Sunday, February 11, 2007

OT: Bird Drawing

Anyone who has been a birder for a while inevitably develops certain specialties; favorite groups of birds, favorite methods of recording sightings, favorite offshoots of birding... As you can guess from this blog, one of my interests is the history of birds and bird study. Another one is bird art. That's probably unavoidable for someone who has been drawing and doodling since she could hold a writing implement, and who also majored in Art History in college. Bird art ranges from quick sketches made in the field to document sightings to finished artwork in many media by a host of skilled artists.

Even in this day of digiscoping, drawing is an excellent way of observing, documenting and learning birds. Unfortunately, relatively few birders do it. There are various reasons for this, but one is that many of us are taught that art is the province of the talented few. In fact, getting started in field sketching takes one thing: getting started. Talent helps, but just making time and space to practice drawing will take you a long way.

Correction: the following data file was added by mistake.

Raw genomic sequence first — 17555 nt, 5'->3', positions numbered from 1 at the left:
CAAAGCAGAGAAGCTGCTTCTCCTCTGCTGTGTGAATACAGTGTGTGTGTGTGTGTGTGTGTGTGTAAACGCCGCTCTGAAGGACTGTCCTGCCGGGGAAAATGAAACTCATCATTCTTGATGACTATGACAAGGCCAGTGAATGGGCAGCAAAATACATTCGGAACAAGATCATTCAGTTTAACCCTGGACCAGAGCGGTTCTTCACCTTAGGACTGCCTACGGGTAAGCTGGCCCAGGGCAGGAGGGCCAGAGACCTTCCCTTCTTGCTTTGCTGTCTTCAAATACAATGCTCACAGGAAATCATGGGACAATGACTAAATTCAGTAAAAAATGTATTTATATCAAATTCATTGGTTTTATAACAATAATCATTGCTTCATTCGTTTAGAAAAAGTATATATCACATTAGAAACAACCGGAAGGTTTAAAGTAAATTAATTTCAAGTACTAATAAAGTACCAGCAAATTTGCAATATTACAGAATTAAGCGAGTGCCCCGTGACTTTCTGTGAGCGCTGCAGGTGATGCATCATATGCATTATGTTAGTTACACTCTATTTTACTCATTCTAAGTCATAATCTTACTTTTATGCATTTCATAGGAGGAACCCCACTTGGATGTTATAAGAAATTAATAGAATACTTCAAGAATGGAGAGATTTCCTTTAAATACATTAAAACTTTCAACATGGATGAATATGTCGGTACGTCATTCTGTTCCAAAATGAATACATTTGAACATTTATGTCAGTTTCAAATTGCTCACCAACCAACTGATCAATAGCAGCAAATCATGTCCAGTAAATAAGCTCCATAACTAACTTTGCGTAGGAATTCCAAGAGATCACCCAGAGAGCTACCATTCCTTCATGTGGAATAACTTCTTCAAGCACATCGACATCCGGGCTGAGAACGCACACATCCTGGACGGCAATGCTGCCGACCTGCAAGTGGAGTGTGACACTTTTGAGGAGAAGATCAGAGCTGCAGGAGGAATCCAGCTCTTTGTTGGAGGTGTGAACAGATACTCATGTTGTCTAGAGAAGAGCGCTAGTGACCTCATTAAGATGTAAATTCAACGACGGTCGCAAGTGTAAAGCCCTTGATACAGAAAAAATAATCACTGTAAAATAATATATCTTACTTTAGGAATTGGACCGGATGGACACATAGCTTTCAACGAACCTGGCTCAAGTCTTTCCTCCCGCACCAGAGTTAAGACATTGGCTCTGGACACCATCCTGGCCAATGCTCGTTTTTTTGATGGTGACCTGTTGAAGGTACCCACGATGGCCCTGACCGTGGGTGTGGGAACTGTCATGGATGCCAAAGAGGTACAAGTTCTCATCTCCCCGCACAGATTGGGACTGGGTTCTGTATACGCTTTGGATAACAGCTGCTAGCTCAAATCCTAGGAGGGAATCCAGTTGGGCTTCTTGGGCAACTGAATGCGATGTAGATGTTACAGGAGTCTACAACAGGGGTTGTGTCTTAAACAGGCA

I found this post at Drawing the Motmot via The Birdchaser. It's an approachable recipe for getting started in drawing. This other post at Getting Things Done in Academia expands on the original post, and talks about why drawing is a useful skill for scientists to have. I recommend both posts to anyone who wants to try field sketching.


zeladoniac said...

A good field sketch is an iconic image of the bird and a useful tool for i.d. Your Sabine's gull demonstrates your point perfectly. Lovely job, it's instantly recognizable.

Jennifer Hanson said...

Hi Zeladoniac,

Thanks! Sabine's Gull does help the would-be artist with those big white triangles on the wings; bold markings that are fun to draw.

Thanks for stopping by, and more thanks for your post.